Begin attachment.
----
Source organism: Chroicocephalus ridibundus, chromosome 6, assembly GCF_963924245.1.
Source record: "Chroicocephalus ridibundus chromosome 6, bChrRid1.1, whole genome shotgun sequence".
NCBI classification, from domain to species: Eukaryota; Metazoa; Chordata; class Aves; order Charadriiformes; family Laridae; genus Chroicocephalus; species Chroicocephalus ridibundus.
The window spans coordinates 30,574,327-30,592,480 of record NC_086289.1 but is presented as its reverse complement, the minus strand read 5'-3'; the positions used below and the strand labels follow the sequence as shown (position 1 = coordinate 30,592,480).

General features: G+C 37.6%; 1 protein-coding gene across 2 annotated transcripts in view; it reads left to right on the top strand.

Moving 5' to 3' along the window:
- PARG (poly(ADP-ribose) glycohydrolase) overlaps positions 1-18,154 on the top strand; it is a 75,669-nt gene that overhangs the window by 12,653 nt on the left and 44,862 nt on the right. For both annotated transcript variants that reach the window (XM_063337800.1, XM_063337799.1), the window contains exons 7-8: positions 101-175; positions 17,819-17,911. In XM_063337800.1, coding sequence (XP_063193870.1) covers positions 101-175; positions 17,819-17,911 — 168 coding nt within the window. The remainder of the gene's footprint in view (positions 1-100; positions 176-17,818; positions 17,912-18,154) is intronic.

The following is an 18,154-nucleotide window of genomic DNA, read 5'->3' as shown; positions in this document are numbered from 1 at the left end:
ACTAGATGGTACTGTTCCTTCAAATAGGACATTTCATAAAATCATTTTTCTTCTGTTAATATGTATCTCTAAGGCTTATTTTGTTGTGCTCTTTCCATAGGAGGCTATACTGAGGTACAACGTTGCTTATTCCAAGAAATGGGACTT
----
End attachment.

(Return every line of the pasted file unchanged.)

Source organism: Chroicocephalus ridibundus, chromosome 6, assembly GCF_963924245.1.
Source record: "Chroicocephalus ridibundus chromosome 6, bChrRid1.1, whole genome shotgun sequence".
NCBI classification, from domain to species: Eukaryota; Metazoa; Chordata; class Aves; order Charadriiformes; family Laridae; genus Chroicocephalus; species Chroicocephalus ridibundus.
The window spans coordinates 30,574,327-30,592,480 of record NC_086289.1 but is presented as its reverse complement, the minus strand read 5'-3'; the positions used below and the strand labels follow the sequence as shown (position 1 = coordinate 30,592,480).

General features: G+C 37.6%; 1 protein-coding gene across 2 annotated transcripts in view; it reads left to right on the top strand.

Moving 5' to 3' along the window:
- PARG (poly(ADP-ribose) glycohydrolase) overlaps positions 1-18,154 on the top strand; it is a 75,669-nt gene that overhangs the window by 12,653 nt on the left and 44,862 nt on the right. For both annotated transcript variants that reach the window (XM_063337800.1, XM_063337799.1), the window contains exons 7-8: positions 101-175; positions 17,819-17,911. In XM_063337800.1, coding sequence (XP_063193870.1) covers positions 101-175; positions 17,819-17,911 — 168 coding nt within the window. The remainder of the gene's footprint in view (positions 1-100; positions 176-17,818; positions 17,912-18,154) is intronic.

The following is an 18,154-nucleotide window of genomic DNA, read 5'->3' as shown; positions in this document are numbered from 1 at the left end:
ACTAGATGGTACTGTTCCTTCAAATAGGACATTTCATAAAATCATTTTTCTTCTGTTAATATGTATCTCTAAGGCTTATTTTGTTGTGCTCTTTCCATAGGAGGCTATACTGAGGTACAACGTTGCTTATTCCAAGAAATGGGACTT